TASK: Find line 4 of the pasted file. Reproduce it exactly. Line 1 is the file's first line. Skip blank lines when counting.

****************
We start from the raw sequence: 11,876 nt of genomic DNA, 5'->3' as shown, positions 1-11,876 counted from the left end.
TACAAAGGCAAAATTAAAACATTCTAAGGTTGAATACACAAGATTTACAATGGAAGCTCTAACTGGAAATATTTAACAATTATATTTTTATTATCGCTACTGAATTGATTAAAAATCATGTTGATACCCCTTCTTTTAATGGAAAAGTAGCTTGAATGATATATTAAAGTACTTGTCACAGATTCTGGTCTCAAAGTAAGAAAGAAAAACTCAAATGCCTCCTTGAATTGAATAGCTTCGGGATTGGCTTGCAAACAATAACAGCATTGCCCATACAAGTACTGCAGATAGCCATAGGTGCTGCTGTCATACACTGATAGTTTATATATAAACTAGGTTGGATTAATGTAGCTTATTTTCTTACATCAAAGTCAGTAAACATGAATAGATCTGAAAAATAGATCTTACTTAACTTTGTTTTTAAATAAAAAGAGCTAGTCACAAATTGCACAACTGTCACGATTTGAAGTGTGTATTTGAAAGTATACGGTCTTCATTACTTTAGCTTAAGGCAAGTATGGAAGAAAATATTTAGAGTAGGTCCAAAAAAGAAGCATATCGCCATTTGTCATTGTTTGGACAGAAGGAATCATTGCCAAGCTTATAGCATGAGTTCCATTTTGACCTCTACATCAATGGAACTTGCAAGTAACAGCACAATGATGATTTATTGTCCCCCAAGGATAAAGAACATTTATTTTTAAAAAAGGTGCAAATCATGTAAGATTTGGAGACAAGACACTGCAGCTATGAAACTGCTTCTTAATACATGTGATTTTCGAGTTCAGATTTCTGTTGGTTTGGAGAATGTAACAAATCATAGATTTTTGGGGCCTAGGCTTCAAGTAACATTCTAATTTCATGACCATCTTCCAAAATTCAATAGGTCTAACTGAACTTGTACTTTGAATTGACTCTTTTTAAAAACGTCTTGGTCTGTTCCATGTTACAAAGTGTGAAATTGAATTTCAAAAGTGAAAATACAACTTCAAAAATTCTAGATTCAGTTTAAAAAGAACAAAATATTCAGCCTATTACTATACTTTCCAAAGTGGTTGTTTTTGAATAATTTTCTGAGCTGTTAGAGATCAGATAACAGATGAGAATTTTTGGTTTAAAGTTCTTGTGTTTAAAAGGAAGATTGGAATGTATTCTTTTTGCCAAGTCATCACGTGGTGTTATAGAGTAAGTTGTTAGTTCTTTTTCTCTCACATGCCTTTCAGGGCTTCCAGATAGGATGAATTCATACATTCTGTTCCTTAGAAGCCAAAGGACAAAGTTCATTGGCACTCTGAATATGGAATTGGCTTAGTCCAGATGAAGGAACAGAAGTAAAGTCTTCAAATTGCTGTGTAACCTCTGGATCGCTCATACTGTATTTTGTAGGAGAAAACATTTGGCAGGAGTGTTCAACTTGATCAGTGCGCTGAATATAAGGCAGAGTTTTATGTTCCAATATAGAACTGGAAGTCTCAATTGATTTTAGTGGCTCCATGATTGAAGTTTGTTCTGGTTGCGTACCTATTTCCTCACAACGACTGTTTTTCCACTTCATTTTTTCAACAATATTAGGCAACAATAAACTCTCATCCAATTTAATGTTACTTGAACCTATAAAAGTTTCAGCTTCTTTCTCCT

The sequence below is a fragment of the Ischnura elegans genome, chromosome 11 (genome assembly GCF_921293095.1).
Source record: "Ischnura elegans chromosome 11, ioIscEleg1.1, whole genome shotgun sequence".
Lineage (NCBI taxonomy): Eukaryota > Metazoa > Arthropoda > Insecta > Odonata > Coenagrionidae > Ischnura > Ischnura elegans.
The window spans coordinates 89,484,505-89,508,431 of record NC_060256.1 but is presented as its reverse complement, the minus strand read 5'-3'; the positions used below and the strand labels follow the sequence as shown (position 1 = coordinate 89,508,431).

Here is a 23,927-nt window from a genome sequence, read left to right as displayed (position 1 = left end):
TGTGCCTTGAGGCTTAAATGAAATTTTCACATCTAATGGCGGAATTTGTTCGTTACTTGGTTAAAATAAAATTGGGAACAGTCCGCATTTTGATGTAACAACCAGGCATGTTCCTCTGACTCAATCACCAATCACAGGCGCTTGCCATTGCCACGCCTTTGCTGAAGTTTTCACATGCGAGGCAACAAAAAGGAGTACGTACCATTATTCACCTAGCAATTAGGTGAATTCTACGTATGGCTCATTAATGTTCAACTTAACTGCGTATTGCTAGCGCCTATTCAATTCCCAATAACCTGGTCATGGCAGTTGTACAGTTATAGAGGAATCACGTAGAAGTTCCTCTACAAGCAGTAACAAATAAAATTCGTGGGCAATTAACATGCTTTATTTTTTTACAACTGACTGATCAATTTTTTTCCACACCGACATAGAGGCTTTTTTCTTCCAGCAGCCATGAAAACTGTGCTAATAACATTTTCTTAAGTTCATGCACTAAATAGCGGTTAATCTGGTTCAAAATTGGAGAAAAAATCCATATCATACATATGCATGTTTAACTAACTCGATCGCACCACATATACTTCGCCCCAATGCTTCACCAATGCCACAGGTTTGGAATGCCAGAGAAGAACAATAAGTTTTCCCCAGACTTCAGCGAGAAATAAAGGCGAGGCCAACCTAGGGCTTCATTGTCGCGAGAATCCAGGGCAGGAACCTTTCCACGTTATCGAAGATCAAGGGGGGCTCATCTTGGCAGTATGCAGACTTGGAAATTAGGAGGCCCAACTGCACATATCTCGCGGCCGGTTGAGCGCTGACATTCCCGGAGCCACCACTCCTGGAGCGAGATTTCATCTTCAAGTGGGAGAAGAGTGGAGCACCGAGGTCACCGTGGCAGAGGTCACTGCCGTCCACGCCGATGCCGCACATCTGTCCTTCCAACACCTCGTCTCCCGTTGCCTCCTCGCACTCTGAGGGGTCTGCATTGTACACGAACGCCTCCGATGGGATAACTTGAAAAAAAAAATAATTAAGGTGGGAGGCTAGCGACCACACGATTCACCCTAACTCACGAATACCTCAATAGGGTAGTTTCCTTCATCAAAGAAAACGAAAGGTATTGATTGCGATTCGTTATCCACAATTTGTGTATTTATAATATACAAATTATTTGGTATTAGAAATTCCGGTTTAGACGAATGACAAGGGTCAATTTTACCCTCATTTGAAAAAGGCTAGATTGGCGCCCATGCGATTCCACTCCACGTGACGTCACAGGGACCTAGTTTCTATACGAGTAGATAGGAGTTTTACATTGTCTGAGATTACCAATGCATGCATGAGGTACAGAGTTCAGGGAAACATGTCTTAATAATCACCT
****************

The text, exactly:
Source record: "Ischnura elegans chromosome 11, ioIscEleg1.1, whole genome shotgun sequence".